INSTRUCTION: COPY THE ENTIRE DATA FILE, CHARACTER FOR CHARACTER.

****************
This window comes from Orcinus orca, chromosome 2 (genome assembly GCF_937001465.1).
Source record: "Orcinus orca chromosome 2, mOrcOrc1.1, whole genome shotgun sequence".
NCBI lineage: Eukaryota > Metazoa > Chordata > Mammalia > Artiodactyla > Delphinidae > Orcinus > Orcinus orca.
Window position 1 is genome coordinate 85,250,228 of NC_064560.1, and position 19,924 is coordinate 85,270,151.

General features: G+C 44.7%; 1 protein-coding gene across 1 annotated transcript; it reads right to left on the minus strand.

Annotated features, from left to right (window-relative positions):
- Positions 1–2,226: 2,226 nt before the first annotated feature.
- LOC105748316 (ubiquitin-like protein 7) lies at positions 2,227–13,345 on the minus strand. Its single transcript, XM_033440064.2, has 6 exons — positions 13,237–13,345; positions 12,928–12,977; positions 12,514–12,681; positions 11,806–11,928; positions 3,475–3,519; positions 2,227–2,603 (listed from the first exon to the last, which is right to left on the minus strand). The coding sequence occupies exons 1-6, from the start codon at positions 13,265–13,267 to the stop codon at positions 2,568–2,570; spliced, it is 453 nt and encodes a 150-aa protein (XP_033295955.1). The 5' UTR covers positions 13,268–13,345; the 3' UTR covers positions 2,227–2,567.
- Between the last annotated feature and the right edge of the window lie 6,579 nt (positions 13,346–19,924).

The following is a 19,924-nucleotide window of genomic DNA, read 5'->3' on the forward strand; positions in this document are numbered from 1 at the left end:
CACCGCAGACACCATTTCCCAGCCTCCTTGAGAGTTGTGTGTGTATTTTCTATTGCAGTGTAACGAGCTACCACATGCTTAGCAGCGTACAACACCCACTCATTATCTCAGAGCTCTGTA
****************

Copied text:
This window comes from Orcinus orca, chromosome 2 (genome assembly GCF_937001465.1).
Source record: "Orcinus orca chromosome 2, mOrcOrc1.1, whole genome shotgun sequence".
NCBI lineage: Eukaryota > Metazoa > Chordata > Mammalia > Artiodactyla > Delphinidae > Orcinus > Orcinus orca.
Window position 1 is genome coordinate 85,250,228 of NC_064560.1, and position 19,924 is coordinate 85,270,151.

General features: G+C 44.7%; 1 protein-coding gene across 1 annotated transcript; it reads right to left on the minus strand.

Annotated features, from left to right (window-relative positions):
- Positions 1–2,226: 2,226 nt before the first annotated feature.
- LOC105748316 (ubiquitin-like protein 7) lies at positions 2,227–13,345 on the minus strand. Its single transcript, XM_033440064.2, has 6 exons — positions 13,237–13,345; positions 12,928–12,977; positions 12,514–12,681; positions 11,806–11,928; positions 3,475–3,519; positions 2,227–2,603 (listed from the first exon to the last, which is right to left on the minus strand). The coding sequence occupies exons 1-6, from the start codon at positions 13,265–13,267 to the stop codon at positions 2,568–2,570; spliced, it is 453 nt and encodes a 150-aa protein (XP_033295955.1). The 5' UTR covers positions 13,268–13,345; the 3' UTR covers positions 2,227–2,567.
- Between the last annotated feature and the right edge of the window lie 6,579 nt (positions 13,346–19,924).

The following is a 19,924-nucleotide window of genomic DNA, read 5'->3' on the forward strand; positions in this document are numbered from 1 at the left end:
CACCGCAGACACCATTTCCCAGCCTCCTTGAGAGTTGTGTGTGTATTTTCTATTGCAGTGTAACGAGCTACCACATGCTTAGCAGCGTACAACACCCACTCATTATCTCAGAGCTCTGTA